Obituary: Ronald (“Ronnie”) Sinclair, chartered accountant
Ronnie Sinclair was a distinguished member of the financial community in Edinburgh, serving for 30 years as a partner in the long-established firm of Chiene & Tait. Sinclair was also an outstanding sportsman and from his school and university days played golf and squash to a high standard.
Sinclair was a firm believer that sport, and the participation in sport, was there to be enjoyed. A friend from his school days recalls: “I competed against Ronnie on the running track and always lost. He was an amiable and good-natured person. He wore his many talents lightly. I remember particularly his gracious period as captain at Bruntsfield.”
The father of Ronald McKelvie Sinclair (always known as Ronnie) had initially practised as a dentist in Greenock before retraining and becoming an eminent rheumatologist in Edinburgh. He attended Greenock Academy and then the Edinburgh Academy (1947–57) where he was an accomplished scholar, an all-round sportsman and a senior ephor.
Sinclair was captain of the athletics team and represented the school at hockey and squash. He was Scottish junior squash champion.
Before going up to read economics at Corpus Christi College, Cambridge (1959–62) Sinclair did his articles in accountancy with Chiene & Tait. At Cambridge, he was a prominent member of university life representing Cambridge at squash and athletics and rowing in the college boat. Other activities included membership of the ancient dining club the Chess Club (which had nothing to do with playing chess). Such was his involvement in university life Sinclair earned the nickname of Running Shoes Sinclair.
Sinclair then returned north to qualify as an accountant with Chiene & Tait which involved him matriculating at Edinburgh University. While there he gained Blues at athletics and squash. He then joined Chiene & Tait, becoming a partner in 1966.
Sinclair was a meticulous accountant and one executive whose books he audited recalls: “We were a medium-sized organisation but Ronnie was punctilious in all his advice and actions. He would spot an error and then mention it with abject courtesy, suggesting a practical way the mistake could be rectified.
“He was always exceptionally well briefed and professional: a most able and charming man.”
When he retired in 1996 Sinclair remained in close contact with the profession as a consultant and worked part-time as a forensic accountant for the Crown Office.
But it was his commitment to sport in Scotland that many will remember with a very special pleasure. Sinclair was an enthusiastic competitor but it was his abiding love of the game and being involved as a team member – with like-minded friends – that particularly appealed to him.
His financial expertise proved invaluable when he served on committees and his practical advice much assisted both squash and golf. Sinclair acted as treasurer at Muirfield and was captain of Bruntsfield (2001–2003).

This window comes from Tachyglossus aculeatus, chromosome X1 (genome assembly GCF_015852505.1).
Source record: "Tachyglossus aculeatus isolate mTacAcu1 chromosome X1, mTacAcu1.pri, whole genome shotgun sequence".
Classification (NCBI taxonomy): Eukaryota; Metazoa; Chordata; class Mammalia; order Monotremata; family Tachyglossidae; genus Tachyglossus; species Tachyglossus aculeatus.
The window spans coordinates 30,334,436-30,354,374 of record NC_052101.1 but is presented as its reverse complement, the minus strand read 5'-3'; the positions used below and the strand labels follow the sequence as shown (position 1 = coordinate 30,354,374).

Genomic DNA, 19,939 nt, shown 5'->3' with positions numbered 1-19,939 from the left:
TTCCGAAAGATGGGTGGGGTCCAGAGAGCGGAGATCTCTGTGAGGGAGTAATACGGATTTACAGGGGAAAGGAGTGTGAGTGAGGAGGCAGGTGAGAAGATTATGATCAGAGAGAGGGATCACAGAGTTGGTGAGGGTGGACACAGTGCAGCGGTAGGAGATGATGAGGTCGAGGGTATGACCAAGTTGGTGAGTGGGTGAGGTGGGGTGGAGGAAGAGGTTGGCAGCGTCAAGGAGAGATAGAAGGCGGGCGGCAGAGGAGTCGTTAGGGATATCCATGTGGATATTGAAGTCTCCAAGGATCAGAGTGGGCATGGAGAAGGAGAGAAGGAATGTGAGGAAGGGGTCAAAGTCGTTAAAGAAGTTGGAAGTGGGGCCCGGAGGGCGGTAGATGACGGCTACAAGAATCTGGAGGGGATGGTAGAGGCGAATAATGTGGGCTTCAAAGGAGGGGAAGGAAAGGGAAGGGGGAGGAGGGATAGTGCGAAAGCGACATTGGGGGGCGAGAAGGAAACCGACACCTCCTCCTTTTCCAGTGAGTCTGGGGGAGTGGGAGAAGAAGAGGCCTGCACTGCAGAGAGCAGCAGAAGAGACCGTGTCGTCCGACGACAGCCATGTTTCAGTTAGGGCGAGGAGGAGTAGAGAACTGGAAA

At the latter he introduced changes to the categories of membership which have much strengthened the financial position of the club. The former secretary of the club, David Sandford, recalls: “As Captain Ronnie tried to ensure that more funds were spent on the course, in his mind the main asset, than on the Clubhouse.
“I remember once when he climbed Ben Nevis on the Saturday (to be with his brother Martin when Martin bagged his final Munro), partied in Inverness that night and played in the match Southerness v Bruntsfield at Southerness on the Sunday.
“He led the Bruntsfield team to victory.”
Such activity was typical of Sinclair: his energy never flagged. There was, however, a more relaxed and private side as was evidenced when he presented Bruntsfield with a trophy which was to be awarded annually to a member who “has found age no handicap”.
He served on the Court of directors of the Edinburgh Academy, was accountant to Handicabs (which provides accessible transport for people in Edinburgh and the Lothians), worked on behalf of the Scottish Association for the Study of Offending and was treasurer to The Queen’s Nursing Institute, Scotland.
His contribution to squash was considerable. He served as president of the Scottish Squash Association 1974–76, treasurer of the European Squash Rackets Federation and vice president and then president of the International Squash Federation 1985–89. In 1991 he received the Scottish Sports Council award for services to Scottish sport.
As the international president Sinclair was a powerful force in organising and popularising the game worldwide. He gained caps for Scotland at squash between 1967 and 1973 and was a member for fifty years of the Edinburgh Sports Club.
Earlier this year he attended the 75th anniversary of the Sports Club and there is a photograph of the “Star Players”.
In it Sinclair can be seen with a broad and welcoming smile. Many recall that friendly grin when they visited the Sinclair family in Barnton where they had lived for almost 50 years. It exemplified a modest, devoted family man and athlete who lived a very full and active life.
Ronnie Sinclair sadly contacted Legionnaire’s Disease while on a cycling holiday in Spain.
He married Careen Gillies in 1967. she and their son and daughter survive him along with five grandchildren.